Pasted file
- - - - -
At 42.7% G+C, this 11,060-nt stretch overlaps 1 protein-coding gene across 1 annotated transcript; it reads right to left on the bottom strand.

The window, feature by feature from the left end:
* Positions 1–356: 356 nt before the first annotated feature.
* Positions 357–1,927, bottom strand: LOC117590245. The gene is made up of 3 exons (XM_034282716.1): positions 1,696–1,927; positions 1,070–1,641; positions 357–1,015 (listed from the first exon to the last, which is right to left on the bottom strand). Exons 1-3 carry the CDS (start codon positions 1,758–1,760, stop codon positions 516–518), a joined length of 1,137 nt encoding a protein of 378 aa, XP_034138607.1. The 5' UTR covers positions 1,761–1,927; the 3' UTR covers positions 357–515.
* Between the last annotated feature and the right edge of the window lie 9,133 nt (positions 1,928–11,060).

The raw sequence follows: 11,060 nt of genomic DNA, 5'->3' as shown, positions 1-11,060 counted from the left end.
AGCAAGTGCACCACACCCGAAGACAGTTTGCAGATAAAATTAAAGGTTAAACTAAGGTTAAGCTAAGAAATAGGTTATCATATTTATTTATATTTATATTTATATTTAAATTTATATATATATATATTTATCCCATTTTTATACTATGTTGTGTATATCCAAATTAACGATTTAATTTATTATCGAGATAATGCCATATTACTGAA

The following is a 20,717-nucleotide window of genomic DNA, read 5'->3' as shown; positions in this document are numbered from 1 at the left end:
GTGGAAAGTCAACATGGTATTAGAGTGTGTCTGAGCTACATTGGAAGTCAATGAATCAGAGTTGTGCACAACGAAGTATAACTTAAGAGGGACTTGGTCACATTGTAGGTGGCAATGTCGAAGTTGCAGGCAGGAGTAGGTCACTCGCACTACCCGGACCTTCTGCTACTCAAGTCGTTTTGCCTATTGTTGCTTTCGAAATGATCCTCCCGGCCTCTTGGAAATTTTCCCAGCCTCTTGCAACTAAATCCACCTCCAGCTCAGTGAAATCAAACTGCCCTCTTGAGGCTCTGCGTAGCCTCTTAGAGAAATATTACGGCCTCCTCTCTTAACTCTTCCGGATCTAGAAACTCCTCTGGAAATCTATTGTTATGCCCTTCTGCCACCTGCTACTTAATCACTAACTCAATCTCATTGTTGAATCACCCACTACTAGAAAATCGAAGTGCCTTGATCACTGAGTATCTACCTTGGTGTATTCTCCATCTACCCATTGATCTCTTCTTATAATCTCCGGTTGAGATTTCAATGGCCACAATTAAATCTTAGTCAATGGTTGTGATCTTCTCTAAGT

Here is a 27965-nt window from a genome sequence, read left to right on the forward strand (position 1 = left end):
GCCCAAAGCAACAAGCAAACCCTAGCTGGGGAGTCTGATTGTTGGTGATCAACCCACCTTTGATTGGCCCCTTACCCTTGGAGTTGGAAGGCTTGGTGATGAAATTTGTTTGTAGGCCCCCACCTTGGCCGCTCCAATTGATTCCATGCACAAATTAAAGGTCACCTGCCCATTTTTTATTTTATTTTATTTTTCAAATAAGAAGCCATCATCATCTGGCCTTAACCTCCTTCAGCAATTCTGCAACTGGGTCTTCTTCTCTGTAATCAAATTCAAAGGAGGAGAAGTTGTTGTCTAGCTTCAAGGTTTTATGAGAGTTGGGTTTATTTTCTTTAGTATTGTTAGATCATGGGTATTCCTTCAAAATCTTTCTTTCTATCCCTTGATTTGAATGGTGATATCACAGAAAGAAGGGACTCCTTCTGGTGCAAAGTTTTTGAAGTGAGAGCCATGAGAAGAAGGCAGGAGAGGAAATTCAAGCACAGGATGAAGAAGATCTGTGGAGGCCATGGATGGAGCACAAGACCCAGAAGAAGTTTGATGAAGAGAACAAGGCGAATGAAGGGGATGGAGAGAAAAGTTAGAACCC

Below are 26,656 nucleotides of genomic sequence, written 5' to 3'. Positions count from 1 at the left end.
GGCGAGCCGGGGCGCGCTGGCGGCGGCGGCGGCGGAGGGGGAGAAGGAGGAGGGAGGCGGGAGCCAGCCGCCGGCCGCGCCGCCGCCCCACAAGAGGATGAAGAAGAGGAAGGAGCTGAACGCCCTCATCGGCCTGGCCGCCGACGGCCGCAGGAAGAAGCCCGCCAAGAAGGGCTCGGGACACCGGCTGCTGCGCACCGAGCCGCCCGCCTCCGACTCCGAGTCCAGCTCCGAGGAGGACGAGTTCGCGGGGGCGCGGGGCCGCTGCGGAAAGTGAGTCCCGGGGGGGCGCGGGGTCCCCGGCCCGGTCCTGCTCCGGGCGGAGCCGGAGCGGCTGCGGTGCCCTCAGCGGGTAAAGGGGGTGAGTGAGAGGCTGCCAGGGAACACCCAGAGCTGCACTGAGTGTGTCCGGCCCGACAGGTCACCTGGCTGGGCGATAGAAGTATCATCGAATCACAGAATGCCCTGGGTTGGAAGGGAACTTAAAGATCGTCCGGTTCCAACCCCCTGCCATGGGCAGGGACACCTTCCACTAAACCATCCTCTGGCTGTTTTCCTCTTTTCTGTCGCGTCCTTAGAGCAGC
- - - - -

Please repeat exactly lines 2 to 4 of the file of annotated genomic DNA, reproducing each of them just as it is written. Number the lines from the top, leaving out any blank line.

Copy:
The window, feature by feature from the left end:
* Positions 1–356: 356 nt before the first annotated feature.
* Positions 357–1,927, bottom strand: LOC117590245. The gene is made up of 3 exons (XM_034282716.1): positions 1,696–1,927; positions 1,070–1,641; positions 357–1,015 (listed from the first exon to the last, which is right to left on the bottom strand). Exons 1-3 carry the CDS (start codon positions 1,758–1,760, stop codon positions 516–518), a joined length of 1,137 nt encoding a protein of 378 aa, XP_034138607.1. The 5' UTR covers positions 1,761–1,927; the 3' UTR covers positions 357–515.